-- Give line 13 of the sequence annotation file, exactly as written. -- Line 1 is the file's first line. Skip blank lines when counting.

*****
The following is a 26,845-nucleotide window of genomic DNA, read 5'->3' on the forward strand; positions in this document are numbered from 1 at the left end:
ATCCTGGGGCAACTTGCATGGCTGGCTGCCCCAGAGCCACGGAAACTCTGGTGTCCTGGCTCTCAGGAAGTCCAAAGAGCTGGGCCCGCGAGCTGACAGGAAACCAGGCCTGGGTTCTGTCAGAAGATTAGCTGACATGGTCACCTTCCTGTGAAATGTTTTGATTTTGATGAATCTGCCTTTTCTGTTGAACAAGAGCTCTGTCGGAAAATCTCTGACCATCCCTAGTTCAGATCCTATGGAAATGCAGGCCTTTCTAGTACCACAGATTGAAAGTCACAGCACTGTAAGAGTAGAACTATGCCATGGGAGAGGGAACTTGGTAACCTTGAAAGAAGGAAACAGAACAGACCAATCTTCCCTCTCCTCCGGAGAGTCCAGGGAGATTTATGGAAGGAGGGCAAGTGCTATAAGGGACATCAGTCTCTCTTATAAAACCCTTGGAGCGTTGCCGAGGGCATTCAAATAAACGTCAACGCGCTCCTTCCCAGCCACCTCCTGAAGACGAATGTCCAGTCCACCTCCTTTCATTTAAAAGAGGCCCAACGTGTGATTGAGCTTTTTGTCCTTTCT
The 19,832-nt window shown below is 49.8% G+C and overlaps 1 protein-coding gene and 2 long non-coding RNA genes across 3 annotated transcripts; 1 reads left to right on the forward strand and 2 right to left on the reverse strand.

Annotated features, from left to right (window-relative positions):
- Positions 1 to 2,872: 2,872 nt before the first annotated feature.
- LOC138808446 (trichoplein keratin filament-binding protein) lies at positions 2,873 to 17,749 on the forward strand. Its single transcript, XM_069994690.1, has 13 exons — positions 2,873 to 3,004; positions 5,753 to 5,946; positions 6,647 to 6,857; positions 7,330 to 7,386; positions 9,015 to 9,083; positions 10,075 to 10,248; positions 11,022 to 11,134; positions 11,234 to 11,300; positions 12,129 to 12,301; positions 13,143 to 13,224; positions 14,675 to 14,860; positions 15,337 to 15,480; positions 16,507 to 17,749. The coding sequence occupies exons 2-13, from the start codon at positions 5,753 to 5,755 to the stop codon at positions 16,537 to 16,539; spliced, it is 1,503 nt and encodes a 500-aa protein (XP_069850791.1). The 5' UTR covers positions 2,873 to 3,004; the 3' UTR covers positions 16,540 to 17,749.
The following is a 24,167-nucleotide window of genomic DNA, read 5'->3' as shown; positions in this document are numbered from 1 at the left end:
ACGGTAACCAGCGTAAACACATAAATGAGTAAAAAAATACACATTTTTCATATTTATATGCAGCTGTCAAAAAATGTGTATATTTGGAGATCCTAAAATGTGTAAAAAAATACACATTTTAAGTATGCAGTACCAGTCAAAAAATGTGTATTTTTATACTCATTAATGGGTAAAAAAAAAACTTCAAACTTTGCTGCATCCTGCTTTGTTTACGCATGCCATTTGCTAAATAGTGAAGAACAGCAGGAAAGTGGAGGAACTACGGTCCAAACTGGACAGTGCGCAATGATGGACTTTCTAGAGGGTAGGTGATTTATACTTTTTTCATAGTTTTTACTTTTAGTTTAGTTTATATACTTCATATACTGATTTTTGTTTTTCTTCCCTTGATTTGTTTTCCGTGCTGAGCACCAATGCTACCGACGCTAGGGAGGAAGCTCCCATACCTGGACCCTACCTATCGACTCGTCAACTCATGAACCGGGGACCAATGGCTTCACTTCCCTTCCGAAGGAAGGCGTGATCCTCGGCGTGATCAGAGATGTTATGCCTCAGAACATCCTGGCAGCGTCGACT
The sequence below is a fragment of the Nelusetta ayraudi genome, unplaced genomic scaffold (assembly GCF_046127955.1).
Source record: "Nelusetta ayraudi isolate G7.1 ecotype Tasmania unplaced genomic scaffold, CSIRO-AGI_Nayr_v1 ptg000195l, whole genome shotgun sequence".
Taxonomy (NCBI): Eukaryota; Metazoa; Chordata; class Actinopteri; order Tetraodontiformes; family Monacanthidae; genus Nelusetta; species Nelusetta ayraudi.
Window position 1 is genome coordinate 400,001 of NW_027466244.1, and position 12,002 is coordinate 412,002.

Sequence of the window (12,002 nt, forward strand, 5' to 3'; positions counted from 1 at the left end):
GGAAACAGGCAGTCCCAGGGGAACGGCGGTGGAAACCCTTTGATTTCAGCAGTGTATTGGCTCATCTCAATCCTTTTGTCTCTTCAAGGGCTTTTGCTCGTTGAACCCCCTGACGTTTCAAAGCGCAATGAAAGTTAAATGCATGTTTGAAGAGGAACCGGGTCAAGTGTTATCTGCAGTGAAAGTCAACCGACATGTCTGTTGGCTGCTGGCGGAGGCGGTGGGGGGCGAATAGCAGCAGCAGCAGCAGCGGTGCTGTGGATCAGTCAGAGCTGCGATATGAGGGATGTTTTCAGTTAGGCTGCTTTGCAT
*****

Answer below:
Sequence of the window (12,002 nt, forward strand, 5' to 3'; positions counted from 1 at the left end):